New Year, New You, right? While you may already be thinking of ways you're going to overhaul your diet and lifestyle and begin again in 2023, you might be considering which path is right for you to follow. Maybe you've tried some things before, maybe they worked at a time, maybe it really is time to switch things up... but with any dieting choice, it's important to take a holistic viewpoint while you're considering what's right for you. What will best support your body, mind and spirit in this current phase of life? What are your goals, and what food choices are best aligned with them? We thought we might help you make your best informed decision by taking a birds eye view of the most popular diet trends. So, without further ado...
The Good, the Bad, & the Ugly of Dieting
5 Fad Diets Pros and Cons
Keto Diet (Low Carb, moderate protein, high fat) & Atkins diet (Low carb, high protein, high fat)
- More fat & protein means higher levels of satiety
- High protein has a higher thermic effect meaning it burns more calories than fat or carbohydrates
- Body may adapt to high protein, which could cause a plateau in weight loss and a need for other strategies to be put forth to lose weight
- With higher fat, could result in an increase in LDL Cholesterol (bad cholesterol) over time
- Benefits may not last long term
- Tends to exclude foods with a lot of health benefits such as whole grains, fruits, beans, carrots, potatoes, and yams
- May lead to a decline in athletic performance due to lack of carbohydrates as an energy source
- Can lead to a loss in water weight rather than fat loss
High protein diets typically burn more calories and make you feel fuller longer, which decreases the chance for overeating. However, with less carbohydrates and more fat intake, there is a chance for decreased energy, increased risk for high cholesterol, and missing out on nutritionally dense foods that could benefit overall health. If you decide on this diet, be sure to eat an appropriate mix of quality fats, with a focus on Omega-3 Fatty Acids (cold water fish, nuts and seeds, flaxseed). Also, don’t be fearful of things such as whole grains, potatoes, beans, and even fruits, these are all foods that provide nutritional value to our daily calorie consumption.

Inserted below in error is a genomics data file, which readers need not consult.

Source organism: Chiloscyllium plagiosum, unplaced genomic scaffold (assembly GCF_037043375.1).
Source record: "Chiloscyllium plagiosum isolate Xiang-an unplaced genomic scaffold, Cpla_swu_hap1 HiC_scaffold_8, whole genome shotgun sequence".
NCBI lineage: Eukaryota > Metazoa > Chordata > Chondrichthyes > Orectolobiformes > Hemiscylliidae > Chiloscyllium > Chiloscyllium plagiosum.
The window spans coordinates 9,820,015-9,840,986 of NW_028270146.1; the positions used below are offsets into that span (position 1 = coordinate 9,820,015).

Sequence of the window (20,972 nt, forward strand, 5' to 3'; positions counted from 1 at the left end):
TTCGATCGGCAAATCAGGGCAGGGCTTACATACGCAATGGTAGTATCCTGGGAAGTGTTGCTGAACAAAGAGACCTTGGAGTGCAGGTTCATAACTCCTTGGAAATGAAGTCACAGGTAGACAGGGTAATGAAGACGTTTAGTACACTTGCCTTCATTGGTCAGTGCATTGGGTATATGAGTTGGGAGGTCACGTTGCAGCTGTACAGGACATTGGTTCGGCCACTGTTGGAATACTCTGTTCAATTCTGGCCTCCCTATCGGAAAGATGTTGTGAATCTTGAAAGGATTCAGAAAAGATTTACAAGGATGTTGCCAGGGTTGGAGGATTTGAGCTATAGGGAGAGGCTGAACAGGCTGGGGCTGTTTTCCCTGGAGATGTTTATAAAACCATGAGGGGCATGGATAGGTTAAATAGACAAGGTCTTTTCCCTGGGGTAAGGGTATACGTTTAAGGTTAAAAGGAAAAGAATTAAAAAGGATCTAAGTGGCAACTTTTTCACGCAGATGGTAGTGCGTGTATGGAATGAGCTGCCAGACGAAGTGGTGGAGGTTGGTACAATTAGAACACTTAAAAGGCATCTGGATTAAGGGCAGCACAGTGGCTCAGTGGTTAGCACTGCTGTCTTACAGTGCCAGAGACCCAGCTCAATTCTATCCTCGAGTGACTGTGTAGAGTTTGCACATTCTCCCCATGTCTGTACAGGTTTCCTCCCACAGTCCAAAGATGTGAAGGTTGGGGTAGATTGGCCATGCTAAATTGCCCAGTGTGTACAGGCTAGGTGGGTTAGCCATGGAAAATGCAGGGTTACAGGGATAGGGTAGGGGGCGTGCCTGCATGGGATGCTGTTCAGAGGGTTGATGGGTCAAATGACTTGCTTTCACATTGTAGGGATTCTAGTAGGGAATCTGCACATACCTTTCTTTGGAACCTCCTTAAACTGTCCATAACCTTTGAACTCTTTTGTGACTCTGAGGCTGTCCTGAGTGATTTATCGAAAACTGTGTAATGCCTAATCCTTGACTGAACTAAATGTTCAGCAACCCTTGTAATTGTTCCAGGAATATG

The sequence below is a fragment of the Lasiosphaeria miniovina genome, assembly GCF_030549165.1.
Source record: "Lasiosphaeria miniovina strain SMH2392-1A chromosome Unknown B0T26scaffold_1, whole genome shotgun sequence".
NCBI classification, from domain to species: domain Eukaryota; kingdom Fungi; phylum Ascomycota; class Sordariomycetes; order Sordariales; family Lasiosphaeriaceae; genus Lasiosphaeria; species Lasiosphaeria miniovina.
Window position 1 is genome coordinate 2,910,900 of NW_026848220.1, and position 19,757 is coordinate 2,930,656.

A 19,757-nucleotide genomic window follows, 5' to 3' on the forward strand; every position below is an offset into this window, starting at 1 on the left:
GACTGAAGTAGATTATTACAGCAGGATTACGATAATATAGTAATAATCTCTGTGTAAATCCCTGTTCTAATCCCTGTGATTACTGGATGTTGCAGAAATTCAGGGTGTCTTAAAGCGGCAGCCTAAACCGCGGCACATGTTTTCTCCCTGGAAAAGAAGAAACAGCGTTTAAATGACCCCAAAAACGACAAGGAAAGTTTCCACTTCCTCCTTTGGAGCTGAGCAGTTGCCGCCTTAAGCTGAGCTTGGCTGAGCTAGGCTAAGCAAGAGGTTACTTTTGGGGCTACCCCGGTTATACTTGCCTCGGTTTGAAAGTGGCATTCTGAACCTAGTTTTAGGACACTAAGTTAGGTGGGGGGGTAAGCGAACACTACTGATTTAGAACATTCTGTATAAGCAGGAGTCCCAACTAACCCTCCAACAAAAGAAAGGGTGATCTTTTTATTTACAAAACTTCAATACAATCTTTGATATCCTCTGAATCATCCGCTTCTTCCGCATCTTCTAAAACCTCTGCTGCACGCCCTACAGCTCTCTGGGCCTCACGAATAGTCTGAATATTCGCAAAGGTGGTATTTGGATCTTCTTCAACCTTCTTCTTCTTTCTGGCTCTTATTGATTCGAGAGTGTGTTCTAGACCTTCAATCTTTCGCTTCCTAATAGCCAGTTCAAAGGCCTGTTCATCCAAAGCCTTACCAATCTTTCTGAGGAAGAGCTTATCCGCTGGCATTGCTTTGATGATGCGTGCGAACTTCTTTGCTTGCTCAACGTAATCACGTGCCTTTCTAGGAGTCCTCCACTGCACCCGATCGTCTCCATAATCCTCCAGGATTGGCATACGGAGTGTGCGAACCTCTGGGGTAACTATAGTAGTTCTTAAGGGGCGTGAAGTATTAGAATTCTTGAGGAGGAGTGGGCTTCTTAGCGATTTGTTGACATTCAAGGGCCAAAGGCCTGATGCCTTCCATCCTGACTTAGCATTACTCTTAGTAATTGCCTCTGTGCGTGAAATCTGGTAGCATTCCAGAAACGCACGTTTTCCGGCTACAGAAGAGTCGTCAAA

Weight Watchers, Plant Points, other point systems (points system)
- Controlled portions, which can lead to less overeating
- Not cost effective
- Can lead to “yo-yo” dieting
- Difficult to eat packaged meals and low calorie strategies such as meal replacement shakes over a long period of time.
- Studies are inconclusive on whether or not someone will continue to lose weight for long term because studies are poorly designed or have significant bias.
With this diet, portion control is effective with weight loss and minimizing the chance for overeating. However, the points system approach can eliminate or discourage people from eating outside of their recommended daily points, which overtime can lead to yo-yo dieting. If you choose to follow this diet, keep your meals well balanced, but allow for yourself to not become too obsessed with points. Simply eat as many whole foods as you can, but remember that life can be unexpected and that’s okay.
Elimination Diets/Gluten Free, Whole 30, Low FODMAP etc.
- Self reported studies have shown that those who are on a gluten-free or Low FODMAP diet typically have a lower body mass index, higher weight loss, and reduced waist circumference.
- Decreases inflammation in those with gluten sensitivity such as celiac disease, but there is not currently reliable evidence that gluten causes inflammation in “healthy” individuals without sensitivities.
- Can provide temporary relief to individual's suffering from specific GI issues such as SIBO, IBS, GERD, Celiac Disease.
- Self reported studies have a lot of room for error because there could be other factors for weight loss other than diet.
- Gluten-free diets can come from prepackaged items and therefore be nutritionally incomplete.